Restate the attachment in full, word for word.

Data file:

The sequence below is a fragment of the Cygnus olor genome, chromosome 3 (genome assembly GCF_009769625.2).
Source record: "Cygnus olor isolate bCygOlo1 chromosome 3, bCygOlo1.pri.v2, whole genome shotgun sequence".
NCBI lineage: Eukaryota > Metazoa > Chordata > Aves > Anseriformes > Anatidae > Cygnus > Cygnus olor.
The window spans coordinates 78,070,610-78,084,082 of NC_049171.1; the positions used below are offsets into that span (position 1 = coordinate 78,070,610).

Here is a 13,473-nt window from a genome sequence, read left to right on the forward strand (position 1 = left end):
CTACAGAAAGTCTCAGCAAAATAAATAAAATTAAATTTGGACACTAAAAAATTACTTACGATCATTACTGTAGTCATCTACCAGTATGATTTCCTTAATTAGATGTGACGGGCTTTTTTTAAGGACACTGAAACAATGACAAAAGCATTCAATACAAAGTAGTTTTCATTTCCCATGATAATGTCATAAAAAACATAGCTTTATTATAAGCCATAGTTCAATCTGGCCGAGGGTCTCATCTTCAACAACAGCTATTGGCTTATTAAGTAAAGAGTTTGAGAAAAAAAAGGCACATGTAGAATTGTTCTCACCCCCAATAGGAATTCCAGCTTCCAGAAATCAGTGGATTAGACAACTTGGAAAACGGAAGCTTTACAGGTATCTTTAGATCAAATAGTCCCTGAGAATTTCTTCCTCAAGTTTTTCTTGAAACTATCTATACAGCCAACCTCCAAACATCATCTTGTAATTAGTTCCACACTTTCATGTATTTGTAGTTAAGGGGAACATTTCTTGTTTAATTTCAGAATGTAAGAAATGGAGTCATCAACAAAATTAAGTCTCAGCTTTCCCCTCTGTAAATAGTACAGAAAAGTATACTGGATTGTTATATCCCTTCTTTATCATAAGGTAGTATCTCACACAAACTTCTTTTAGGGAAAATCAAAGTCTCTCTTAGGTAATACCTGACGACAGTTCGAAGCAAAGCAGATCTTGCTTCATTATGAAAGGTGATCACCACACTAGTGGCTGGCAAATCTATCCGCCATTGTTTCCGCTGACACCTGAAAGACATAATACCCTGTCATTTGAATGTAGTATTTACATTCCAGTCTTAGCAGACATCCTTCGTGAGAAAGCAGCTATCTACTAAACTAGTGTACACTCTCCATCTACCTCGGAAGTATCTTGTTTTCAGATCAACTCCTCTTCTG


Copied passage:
The sequence below is a fragment of the Cygnus olor genome, chromosome 3 (genome assembly GCF_009769625.2).
Source record: "Cygnus olor isolate bCygOlo1 chromosome 3, bCygOlo1.pri.v2, whole genome shotgun sequence".
NCBI lineage: Eukaryota > Metazoa > Chordata > Aves > Anseriformes > Anatidae > Cygnus > Cygnus olor.
The window spans coordinates 78,070,610-78,084,082 of NC_049171.1; the positions used below are offsets into that span (position 1 = coordinate 78,070,610).

Here is a 13,473-nt window from a genome sequence, read left to right on the forward strand (position 1 = left end):
CTACAGAAAGTCTCAGCAAAATAAATAAAATTAAATTTGGACACTAAAAAATTACTTACGATCATTACTGTAGTCATCTACCAGTATGATTTCCTTAATTAGATGTGACGGGCTTTTTTTAAGGACACTGAAACAATGACAAAAGCATTCAATACAAAGTAGTTTTCATTTCCCATGATAATGTCATAAAAAACATAGCTTTATTATAAGCCATAGTTCAATCTGGCCGAGGGTCTCATCTTCAACAACAGCTATTGGCTTATTAAGTAAAGAGTTTGAGAAAAAAAAGGCACATGTAGAATTGTTCTCACCCCCAATAGGAATTCCAGCTTCCAGAAATCAGTGGATTAGACAACTTGGAAAACGGAAGCTTTACAGGTATCTTTAGATCAAATAGTCCCTGAGAATTTCTTCCTCAAGTTTTTCTTGAAACTATCTATACAGCCAACCTCCAAACATCATCTTGTAATTAGTTCCACACTTTCATGTATTTGTAGTTAAGGGGAACATTTCTTGTTTAATTTCAGAATGTAAGAAATGGAGTCATCAACAAAATTAAGTCTCAGCTTTCCCCTCTGTAAATAGTACAGAAAAGTATACTGGATTGTTATATCCCTTCTTTATCATAAGGTAGTATCTCACACAAACTTCTTTTAGGGAAAATCAAAGTCTCTCTTAGGTAATACCTGACGACAGTTCGAAGCAAAGCAGATCTTGCTTCATTATGAAAGGTGATCACCACACTAGTGGCTGGCAAATCTATCCGCCATTGTTTCCGCTGACACCTGAAAGACATAATACCCTGTCATTTGAATGTAGTATTTACATTCCAGTCTTAGCAGACATCCTTCGTGAGAAAGCAGCTATCTACTAAACTAGTGTACACTCTCCATCTACCTCGGAAGTATCTTGTTTTCAGATCAACTCCTCTTCTG